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What could Iran learn from the “Beast of Kandahar”?

The Iranian media reported today, and U.S. officials are now confirming, that a U.S. stealth spy drone was shot down over Iran. The Iranians claim the drone sustained only minor damage. The top-secret RQ-170, which reportedly played a role in monitoring Osama bin Laden’s compound, was nicknamed the "Beast of Kandahar" by Aviation Week editor ...

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The Iranian media reported today, and U.S. officials are now confirming, that a U.S. stealth spy drone was shot down over Iran. The Iranians claim the drone sustained only minor damage.

The top-secret RQ-170, which reportedly played a role in monitoring Osama bin Laden’s compound, was nicknamed the "Beast of Kandahar" by Aviation Week editor Bill Sweetman when photos of it first emerged in the media in 2009. There are unconfirmed reports that the drone has been regularly used over Iran monitoring the country’s nuclear program.

I spoke briefly with Sweetman today about the significance of the drone, which he says may already be obsolete:  

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What made the RQ-170 so cutting edge?

When it entered service a few years ago it was actually the only operational stealth drone that we had. There may well be others, but they’re kept more under wraps.

Just the fact that this thing was out and allowed to tumble around a very busy airbase in broad daylight indicated that although this thing was secret, what’s secret about it wasn’t its shape. It wasn’t covered up the way things at Groom Lake are covered up.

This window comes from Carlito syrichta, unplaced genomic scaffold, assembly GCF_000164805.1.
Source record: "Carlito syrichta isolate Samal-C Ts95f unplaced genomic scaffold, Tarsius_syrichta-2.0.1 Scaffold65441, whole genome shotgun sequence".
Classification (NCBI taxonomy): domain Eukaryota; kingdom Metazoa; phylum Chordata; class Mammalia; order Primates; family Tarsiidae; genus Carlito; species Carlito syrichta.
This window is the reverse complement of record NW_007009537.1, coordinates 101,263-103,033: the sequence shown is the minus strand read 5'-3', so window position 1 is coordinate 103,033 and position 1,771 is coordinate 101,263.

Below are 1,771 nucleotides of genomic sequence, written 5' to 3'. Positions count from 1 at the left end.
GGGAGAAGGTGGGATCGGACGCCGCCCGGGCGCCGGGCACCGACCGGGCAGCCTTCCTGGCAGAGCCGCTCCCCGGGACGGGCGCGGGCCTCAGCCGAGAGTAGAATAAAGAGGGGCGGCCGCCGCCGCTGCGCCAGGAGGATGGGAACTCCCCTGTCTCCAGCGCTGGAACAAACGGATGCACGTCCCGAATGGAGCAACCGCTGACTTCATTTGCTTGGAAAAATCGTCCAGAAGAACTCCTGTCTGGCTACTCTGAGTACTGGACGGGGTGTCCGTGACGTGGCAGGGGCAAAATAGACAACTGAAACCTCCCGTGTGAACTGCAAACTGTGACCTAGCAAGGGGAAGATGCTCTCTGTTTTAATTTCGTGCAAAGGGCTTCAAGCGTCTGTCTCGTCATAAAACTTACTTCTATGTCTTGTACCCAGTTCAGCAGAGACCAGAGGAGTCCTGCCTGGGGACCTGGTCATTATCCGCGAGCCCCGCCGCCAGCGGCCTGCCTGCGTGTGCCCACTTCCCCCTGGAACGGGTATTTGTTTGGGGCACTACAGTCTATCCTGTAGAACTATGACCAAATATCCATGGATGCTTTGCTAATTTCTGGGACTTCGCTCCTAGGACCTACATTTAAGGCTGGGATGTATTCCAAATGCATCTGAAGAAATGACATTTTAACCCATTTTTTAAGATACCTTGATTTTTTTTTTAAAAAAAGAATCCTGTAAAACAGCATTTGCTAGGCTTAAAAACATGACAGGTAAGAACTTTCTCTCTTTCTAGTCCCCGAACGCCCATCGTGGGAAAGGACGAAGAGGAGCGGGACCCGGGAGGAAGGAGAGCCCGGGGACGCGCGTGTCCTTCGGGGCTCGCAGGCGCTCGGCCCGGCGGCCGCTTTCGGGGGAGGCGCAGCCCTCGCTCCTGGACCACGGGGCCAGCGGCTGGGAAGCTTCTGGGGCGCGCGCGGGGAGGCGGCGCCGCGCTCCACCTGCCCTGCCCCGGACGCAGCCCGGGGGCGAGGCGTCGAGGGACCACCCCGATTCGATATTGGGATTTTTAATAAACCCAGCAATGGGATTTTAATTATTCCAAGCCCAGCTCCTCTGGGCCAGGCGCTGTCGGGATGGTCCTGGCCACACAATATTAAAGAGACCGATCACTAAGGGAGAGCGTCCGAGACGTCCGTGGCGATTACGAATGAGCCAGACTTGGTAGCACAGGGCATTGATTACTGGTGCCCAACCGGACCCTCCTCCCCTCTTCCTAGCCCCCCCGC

There are little tell-tale things like the shape of the leading edge and the shape of the landing gears that indicate that this wasn’t really an ultra-stealthy thing. Looking at it and talking to people about it, after a while you came to the idea that what’s important here is more what it’s doing that’s secret than what it’s actual capabilities are.

Do we have any sense of what that might be?

I think it likely started off as a platform for an experimental sensor of some kind, which probably has something to do with those strange bulges on the upper surface. Having been around for a while, it’s probably been adapted to other things. It probably has an optical sensor on it.

My impression is that this is something that has been built in small numbers, and certainly there are more capable staffed drones in the pipeline behind it, even there aren’t some already existing in the black world.

So what can these newer drones do that the RQ-170 can’t?

Probably two things. One is lower [radar] signatures.  The other would be the capability to carry other types of sensors, including radar, and possibly weapons as well. This thing is quite small. That gives you limitations in a couple of areas,  including quite simply how big a camera you can put on it. If you want images of a certain resolution, you still need the optics. It also doesn’t have a lot of electrical power available if you want to run radar.

When you go to stealth with a UAV, it’s not quite the same as putting it on a manned aircraft. On a piloted aircraft, you’re going to have sensors on board that tell the pilot when he’s being illuminated by radar. So it has a sort of responsive capability. With a simple UAV like this, you’re really flying a course based on where you think the other guys radars are, and trying to avoid the peak signature, trying to keep it off the other guys radar.

If you really want a stealthy drone, you need to achieve as low a signature as possible all around. Future stealth drones will have much better signature. Look at the Northrop X-47 they’ve just flown for the Navy: If you look at that shape versus the RQ-170, you’ll notice that its edges are a lot sharper, that the RQ-170 is a little more rounded around the nose.

But again, if you’re building a simple aircraft, you don’t necessarily want to put all the latest on there, because sooner or later you know it’s going to go down somewhere.

So if it turns out to be true that the RQ-170 has fallen into Iranian hands, how big an intelligence coup is that for them?

I shouldn’t think so. Under the skin, this is a fairly simple airplane. I doubt if there’s anything radical in terms of reconnaissance equipment on board. There aren’t that many examples of a huge intelligence haul of that kind coming from one particular aircraft.